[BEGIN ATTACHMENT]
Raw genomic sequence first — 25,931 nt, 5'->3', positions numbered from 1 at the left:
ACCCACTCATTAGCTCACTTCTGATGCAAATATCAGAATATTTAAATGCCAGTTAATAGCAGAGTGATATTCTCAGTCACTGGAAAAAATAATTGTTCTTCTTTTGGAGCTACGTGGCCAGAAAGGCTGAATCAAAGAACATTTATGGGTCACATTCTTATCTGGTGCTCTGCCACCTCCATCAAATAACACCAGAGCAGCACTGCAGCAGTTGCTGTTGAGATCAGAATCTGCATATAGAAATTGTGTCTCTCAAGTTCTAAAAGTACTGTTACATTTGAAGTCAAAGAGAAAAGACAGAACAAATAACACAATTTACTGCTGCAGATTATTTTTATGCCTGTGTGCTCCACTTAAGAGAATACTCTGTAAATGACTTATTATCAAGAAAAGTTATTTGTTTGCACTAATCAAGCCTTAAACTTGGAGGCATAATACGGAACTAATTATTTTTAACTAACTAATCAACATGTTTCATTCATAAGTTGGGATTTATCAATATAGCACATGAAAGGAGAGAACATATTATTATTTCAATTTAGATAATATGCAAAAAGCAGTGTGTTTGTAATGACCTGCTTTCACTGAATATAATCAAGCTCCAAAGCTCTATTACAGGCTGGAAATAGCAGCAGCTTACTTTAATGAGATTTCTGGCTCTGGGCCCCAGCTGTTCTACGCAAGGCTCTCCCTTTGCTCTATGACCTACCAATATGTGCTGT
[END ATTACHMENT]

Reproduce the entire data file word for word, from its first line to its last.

Raw genomic sequence first — 25,931 nt, 5'->3', positions numbered from 1 at the left:
ACCCACTCATTAGCTCACTTCTGATGCAAATATCAGAATATTTAAATGCCAGTTAATAGCAGAGTGATATTCTCAGTCACTGGAAAAAATAATTGTTCTTCTTTTGGAGCTACGTGGCCAGAAAGGCTGAATCAAAGAACATTTATGGGTCACATTCTTATCTGGTGCTCTGCCACCTCCATCAAATAACACCAGAGCAGCACTGCAGCAGTTGCTGTTGAGATCAGAATCTGCATATAGAAATTGTGTCTCTCAAGTTCTAAAAGTACTGTTACATTTGAAGTCAAAGAGAAAAGACAGAACAAATAACACAATTTACTGCTGCAGATTATTTTTATGCCTGTGTGCTCCACTTAAGAGAATACTCTGTAAATGACTTATTATCAAGAAAAGTTATTTGTTTGCACTAATCAAGCCTTAAACTTGGAGGCATAATACGGAACTAATTATTTTTAACTAACTAATCAACATGTTTCATTCATAAGTTGGGATTTATCAATATAGCACATGAAAGGAGAGAACATATTATTATTTCAATTTAGATAATATGCAAAAAGCAGTGTGTTTGTAATGACCTGCTTTCACTGAATATAATCAAGCTCCAAAGCTCTATTACAGGCTGGAAATAGCAGCAGCTTACTTTAATGAGATTTCTGGCTCTGGGCCCCAGCTGTTCTACGCAAGGCTCTCCCTTTGCTCTATGACCTACCAATATGTGCTGT